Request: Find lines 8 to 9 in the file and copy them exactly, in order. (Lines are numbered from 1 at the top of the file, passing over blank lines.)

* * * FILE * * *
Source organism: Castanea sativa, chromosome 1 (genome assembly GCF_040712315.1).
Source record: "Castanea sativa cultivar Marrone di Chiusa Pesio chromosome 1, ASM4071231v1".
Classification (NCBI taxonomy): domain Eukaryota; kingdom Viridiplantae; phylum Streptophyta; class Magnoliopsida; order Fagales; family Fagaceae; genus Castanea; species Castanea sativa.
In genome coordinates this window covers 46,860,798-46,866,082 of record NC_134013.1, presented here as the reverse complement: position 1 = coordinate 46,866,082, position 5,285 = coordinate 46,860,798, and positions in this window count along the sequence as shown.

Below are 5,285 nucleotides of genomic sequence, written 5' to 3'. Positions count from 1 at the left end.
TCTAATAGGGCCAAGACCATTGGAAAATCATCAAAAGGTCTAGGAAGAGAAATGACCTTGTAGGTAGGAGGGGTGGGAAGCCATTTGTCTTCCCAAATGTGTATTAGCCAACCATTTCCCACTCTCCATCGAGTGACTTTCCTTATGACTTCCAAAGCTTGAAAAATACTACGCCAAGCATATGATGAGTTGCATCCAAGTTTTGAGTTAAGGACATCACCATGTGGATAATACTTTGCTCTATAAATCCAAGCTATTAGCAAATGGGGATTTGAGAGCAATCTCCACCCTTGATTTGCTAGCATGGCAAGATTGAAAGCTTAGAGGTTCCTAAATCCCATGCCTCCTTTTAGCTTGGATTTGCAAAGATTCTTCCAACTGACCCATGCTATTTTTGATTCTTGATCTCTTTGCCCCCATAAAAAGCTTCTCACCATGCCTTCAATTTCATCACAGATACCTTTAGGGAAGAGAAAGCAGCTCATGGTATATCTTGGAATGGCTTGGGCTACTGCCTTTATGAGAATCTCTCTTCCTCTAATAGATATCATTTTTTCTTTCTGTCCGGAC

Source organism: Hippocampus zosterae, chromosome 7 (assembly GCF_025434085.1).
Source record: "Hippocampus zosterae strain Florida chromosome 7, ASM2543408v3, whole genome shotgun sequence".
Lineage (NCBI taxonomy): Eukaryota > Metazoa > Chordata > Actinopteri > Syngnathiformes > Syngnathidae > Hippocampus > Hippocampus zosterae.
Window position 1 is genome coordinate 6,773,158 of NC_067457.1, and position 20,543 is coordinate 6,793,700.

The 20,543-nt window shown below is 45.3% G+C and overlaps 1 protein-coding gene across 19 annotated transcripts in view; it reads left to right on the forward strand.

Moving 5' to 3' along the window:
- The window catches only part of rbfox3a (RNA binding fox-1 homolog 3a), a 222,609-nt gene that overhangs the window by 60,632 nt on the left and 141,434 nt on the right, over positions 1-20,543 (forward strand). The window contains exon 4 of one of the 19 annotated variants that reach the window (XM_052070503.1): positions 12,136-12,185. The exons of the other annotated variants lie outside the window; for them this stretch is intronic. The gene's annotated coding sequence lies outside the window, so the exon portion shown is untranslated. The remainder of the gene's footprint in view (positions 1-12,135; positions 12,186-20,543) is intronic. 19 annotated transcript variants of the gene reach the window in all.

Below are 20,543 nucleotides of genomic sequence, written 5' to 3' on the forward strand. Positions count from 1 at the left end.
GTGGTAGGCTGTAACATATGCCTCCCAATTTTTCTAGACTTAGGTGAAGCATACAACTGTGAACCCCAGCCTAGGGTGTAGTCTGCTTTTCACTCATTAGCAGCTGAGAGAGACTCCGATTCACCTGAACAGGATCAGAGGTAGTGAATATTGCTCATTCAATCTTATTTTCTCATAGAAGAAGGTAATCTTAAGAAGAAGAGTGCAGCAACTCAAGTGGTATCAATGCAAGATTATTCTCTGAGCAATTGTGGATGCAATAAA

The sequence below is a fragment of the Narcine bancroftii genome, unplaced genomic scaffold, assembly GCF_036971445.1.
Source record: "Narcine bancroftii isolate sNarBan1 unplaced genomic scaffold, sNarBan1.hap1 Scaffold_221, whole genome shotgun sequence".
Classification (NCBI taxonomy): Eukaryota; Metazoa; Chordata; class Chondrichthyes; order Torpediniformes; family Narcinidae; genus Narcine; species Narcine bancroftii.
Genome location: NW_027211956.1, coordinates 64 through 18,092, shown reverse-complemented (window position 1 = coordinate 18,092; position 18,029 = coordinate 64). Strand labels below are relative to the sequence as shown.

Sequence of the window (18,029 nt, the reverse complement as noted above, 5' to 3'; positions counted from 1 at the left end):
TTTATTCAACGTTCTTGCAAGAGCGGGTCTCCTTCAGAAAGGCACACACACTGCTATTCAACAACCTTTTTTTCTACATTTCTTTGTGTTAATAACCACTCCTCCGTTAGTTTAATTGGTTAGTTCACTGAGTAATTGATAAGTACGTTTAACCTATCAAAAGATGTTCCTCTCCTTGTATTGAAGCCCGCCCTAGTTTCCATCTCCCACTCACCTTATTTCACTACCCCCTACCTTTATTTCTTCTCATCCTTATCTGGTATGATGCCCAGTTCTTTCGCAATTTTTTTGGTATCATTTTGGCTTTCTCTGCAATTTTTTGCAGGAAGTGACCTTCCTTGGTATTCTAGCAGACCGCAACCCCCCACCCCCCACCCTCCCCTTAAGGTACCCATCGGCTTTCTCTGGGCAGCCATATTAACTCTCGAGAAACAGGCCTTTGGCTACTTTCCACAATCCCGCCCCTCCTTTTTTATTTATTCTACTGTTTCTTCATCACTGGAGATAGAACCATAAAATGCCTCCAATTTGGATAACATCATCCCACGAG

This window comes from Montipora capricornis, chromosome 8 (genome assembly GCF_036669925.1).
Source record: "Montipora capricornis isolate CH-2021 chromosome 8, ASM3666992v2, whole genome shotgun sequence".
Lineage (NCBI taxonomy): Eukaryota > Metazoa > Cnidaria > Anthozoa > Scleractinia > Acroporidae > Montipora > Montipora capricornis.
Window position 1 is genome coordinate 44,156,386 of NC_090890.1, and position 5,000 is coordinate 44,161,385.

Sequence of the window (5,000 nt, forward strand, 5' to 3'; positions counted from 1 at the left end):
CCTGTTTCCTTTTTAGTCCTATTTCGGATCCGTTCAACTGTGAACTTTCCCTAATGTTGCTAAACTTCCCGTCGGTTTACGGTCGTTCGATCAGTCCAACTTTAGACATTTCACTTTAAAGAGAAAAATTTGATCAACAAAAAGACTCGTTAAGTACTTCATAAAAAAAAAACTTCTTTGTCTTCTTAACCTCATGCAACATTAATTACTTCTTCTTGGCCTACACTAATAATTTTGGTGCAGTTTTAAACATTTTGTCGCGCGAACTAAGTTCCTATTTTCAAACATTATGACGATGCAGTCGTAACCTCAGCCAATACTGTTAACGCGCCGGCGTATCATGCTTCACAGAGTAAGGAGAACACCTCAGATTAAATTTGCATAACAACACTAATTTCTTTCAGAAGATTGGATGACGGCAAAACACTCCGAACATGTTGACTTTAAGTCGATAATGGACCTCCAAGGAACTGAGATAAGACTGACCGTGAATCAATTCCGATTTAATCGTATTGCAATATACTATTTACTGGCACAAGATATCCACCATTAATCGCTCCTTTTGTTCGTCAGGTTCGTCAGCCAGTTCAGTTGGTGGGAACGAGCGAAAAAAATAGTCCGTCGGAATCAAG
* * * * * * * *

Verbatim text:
Source record: "Hippocampus zosterae strain Florida chromosome 7, ASM2543408v3, whole genome shotgun sequence".
Lineage (NCBI taxonomy): Eukaryota > Metazoa > Chordata > Actinopteri > Syngnathiformes > Syngnathidae > Hippocampus > Hippocampus zosterae.